MPs to introduce bill to ban so-called conversion therapy

The bill to ban so-called conversion therapy has the support of nine Conservative MPs, ITV's UK Editor Paul Brand reports

A bill will be introduced to the House of Commons which would ban all forms of so-called conversion therapy.

Backbench MPs from several parties have come together to draft the legislation after the government failed to deliver its promised ban.

The bill – seen exclusively by ITV News – seeks to “prohibit practices whose predetermined purpose is to change or suppress a person’s sexuality, or change or suppress a person to or from being transgender."

It will be tabled (introduced) in the Commons on Wednesday.

Drafted by Labour MP Lloyd Russell-Moyle, the bill has the support of nine Conservative MPs, including the Chair of the Women and Equalities Committee Caroline Nokes, Chair of the Foreign Affairs Committee Alicia Kearns, and Vice Chair of Conservative backbench 1922 Committee William Wragg.

The legislation won’t be voted on until March at the earliest, when it threatens to divide the Conservative Party.

Backbench MPs can introduce bills – known as private members bills – but only a minority become law, normally requiring the support of the government to pass various parliamentary hurdles.

Mr Russell-Moyle said: "Some of the biggest social reforms in this country have happened via Private Members' Bills. I was overwhelmed with support from all sides of the House for this reform.

"Too many have suffered for too long; we have a responsibility to ensure no one else must suffer from this practice."

Ms Nokes noted that 13 countries have implemented nationwide conversion bans, adding: "We'll be reflecting on those examples to make sure we get our ban right".

"The Bill will contain the appropriate safeguards for legitimate forms of therapy, but trying to 'cure' someone from being LGBT is abuse, and we must outlaw it," she said.

A ban on conversion therapy was first promised by Theresa May when she was Prime Minister in 2018, with the pledge repeated by Boris Johnson.

The ban was laid out in two Queen’s Speeches, but dropped from the latest King’s Speech in November, with the government arguing that it needed more time to draft the right legislation.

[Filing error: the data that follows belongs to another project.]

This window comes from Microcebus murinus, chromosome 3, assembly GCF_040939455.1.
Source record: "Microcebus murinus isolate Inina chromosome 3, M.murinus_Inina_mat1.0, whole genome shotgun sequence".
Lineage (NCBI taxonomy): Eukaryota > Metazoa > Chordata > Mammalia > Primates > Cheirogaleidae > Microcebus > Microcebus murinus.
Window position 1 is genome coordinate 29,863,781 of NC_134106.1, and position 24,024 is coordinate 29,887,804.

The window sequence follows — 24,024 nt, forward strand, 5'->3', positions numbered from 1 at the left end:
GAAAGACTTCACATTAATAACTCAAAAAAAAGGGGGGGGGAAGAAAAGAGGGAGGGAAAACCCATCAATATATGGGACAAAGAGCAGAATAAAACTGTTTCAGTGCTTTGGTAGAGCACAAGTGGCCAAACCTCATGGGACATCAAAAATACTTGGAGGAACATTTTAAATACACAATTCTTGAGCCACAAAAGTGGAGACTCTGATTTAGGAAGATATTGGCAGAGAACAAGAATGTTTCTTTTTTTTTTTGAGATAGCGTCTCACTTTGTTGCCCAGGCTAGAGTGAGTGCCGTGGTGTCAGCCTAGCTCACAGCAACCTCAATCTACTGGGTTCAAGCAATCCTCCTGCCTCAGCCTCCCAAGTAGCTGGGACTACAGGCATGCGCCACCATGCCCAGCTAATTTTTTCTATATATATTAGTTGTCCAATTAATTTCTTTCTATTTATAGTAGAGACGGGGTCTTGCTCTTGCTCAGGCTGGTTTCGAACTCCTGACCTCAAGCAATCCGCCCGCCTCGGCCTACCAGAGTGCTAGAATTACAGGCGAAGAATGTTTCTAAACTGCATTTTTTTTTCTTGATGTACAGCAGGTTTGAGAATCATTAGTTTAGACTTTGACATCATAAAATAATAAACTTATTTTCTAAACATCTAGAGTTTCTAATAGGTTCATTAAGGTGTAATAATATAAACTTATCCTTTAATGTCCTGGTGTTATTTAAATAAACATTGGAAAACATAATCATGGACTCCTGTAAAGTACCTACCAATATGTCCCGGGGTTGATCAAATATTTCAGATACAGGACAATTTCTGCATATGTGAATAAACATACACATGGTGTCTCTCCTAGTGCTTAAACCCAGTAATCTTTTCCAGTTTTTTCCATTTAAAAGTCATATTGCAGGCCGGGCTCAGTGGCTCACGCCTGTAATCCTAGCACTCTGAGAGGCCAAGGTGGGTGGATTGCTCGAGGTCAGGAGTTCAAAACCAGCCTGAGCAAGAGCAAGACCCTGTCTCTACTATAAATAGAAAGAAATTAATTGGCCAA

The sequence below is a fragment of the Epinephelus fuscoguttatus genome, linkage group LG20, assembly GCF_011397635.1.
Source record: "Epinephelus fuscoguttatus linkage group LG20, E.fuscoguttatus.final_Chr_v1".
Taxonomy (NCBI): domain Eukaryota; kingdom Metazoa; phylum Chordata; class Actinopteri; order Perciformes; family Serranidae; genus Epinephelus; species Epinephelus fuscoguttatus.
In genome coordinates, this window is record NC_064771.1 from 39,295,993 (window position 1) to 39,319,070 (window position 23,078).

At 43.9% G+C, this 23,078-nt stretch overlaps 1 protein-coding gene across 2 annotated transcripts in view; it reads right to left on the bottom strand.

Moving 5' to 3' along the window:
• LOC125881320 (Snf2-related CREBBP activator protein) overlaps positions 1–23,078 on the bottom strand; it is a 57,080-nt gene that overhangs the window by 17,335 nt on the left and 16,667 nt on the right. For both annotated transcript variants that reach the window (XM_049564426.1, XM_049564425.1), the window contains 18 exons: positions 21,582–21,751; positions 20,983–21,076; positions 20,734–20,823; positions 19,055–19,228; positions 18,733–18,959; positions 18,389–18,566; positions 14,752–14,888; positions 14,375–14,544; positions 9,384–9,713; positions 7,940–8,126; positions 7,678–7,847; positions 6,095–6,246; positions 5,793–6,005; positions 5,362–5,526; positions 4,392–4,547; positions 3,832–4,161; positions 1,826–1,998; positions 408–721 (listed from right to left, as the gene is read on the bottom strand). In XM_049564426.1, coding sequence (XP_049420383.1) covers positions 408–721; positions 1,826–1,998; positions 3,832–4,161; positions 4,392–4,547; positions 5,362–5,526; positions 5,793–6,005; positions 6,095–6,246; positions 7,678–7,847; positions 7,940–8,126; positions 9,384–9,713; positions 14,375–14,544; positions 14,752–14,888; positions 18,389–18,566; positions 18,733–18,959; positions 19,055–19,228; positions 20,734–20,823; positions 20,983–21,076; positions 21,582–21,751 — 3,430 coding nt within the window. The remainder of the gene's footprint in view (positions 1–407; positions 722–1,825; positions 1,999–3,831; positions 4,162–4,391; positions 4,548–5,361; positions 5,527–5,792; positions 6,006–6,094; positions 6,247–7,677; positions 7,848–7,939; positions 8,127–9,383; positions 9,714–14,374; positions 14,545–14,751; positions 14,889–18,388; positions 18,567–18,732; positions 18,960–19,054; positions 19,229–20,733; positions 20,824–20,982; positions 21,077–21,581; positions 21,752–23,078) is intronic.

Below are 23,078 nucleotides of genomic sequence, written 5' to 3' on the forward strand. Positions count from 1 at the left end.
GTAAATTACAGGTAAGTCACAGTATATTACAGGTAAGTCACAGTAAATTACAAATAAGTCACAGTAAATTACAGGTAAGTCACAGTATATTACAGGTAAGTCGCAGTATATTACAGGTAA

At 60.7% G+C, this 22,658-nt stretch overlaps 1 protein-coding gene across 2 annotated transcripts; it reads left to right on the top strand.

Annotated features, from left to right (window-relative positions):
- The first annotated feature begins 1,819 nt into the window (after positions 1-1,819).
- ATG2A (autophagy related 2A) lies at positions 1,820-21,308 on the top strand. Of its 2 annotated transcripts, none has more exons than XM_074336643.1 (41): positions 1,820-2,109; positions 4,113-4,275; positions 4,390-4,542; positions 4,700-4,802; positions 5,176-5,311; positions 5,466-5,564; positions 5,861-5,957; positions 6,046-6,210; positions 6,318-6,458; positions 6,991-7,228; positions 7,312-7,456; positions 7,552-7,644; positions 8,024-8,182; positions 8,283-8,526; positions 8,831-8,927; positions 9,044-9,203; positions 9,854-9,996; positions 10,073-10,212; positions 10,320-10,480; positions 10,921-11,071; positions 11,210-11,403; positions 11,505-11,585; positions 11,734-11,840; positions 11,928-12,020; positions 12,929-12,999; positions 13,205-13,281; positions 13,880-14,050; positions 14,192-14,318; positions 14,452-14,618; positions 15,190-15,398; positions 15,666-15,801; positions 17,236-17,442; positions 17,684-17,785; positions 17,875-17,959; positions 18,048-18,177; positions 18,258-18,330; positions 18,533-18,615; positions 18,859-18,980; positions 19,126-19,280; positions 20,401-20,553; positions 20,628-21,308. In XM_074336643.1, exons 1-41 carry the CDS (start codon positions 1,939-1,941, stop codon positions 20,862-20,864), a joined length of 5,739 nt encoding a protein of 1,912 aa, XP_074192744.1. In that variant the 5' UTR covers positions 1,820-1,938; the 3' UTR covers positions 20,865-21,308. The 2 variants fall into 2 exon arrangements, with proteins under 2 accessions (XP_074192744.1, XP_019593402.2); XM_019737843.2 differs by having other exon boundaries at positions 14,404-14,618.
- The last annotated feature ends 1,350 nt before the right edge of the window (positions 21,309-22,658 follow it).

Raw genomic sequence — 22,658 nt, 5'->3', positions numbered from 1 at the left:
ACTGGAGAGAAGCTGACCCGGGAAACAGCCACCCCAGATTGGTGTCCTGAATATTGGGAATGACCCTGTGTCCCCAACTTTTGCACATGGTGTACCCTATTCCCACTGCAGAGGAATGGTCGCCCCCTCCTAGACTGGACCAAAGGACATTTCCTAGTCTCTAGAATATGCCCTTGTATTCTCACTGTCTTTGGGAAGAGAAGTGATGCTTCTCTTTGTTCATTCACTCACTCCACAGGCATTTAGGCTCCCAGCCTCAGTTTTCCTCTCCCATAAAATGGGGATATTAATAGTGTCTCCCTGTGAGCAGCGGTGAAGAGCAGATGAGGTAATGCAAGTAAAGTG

Backbench MPs have now run out of patience, deciding to introduce their own bill, which is likely to have the support of opposition parties including Labour and the Liberal Democrats.

If a vote goes ahead as expected, the government will have to decide how to instruct its MPs to vote.

Conservative MPs remain deeply divided over a potential ban, with concerns both from the religious wing of the party and MPs who worry about the transgender element of the bill.

Several have voiced opposition to so-called ‘unintended consequences’ of the bill, with a concern that banning transgender conversion therapy could accidentally criminalise healthy conversations about a person’s gender identity, particularly children.

The bill aims to address these concerns by only criminalising practices that have a “predetermined purpose” to try and change someone, as well as emphasising that attempting to pressurise someone into become transgender would also be outlawed.

The wording is similar to a draft previously put together by the government, but ITV News has spoken to several Conservative MPs who continue to have concerns.

At the same time, the former Prime Minister, Liz Truss, has also drafted a private members bill which she describes as “protecting children and teenagers from making irreversible decisions about their bodies."

It is less likely that her bill will be debated, as she was drawn lower down in the ballot of MPs who get a chance to draft legislation, but it will further divide the party.

A government spokesman told ITV News: “No one in this country should be harmed or harassed for who they are and attempts at so-called ‘conversion therapy’ are abhorrent. That is why we are carefully considering this very complex issue."

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